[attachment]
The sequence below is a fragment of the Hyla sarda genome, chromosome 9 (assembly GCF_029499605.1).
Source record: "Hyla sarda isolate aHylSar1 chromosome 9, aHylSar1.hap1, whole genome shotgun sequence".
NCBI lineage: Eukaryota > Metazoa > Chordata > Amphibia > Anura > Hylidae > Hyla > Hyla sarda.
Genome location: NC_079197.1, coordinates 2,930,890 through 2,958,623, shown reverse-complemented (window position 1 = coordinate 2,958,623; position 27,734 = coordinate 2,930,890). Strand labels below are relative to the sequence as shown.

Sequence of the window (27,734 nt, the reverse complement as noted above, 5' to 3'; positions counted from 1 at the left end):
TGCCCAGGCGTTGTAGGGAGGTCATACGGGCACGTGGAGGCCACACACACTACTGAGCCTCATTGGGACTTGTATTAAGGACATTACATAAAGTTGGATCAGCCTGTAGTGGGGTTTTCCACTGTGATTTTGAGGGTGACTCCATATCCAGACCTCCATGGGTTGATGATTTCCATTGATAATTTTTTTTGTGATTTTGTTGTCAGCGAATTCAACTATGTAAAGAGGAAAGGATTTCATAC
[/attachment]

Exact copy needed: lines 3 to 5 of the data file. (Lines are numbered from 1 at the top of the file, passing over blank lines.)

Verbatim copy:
NCBI lineage: Eukaryota > Metazoa > Chordata > Amphibia > Anura > Hylidae > Hyla > Hyla sarda.
Genome location: NC_079197.1, coordinates 2,930,890 through 2,958,623, shown reverse-complemented (window position 1 = coordinate 2,958,623; position 27,734 = coordinate 2,930,890). Strand labels below are relative to the sequence as shown.

Sequence of the window (27,734 nt, the reverse complement as noted above, 5' to 3'; positions counted from 1 at the left end):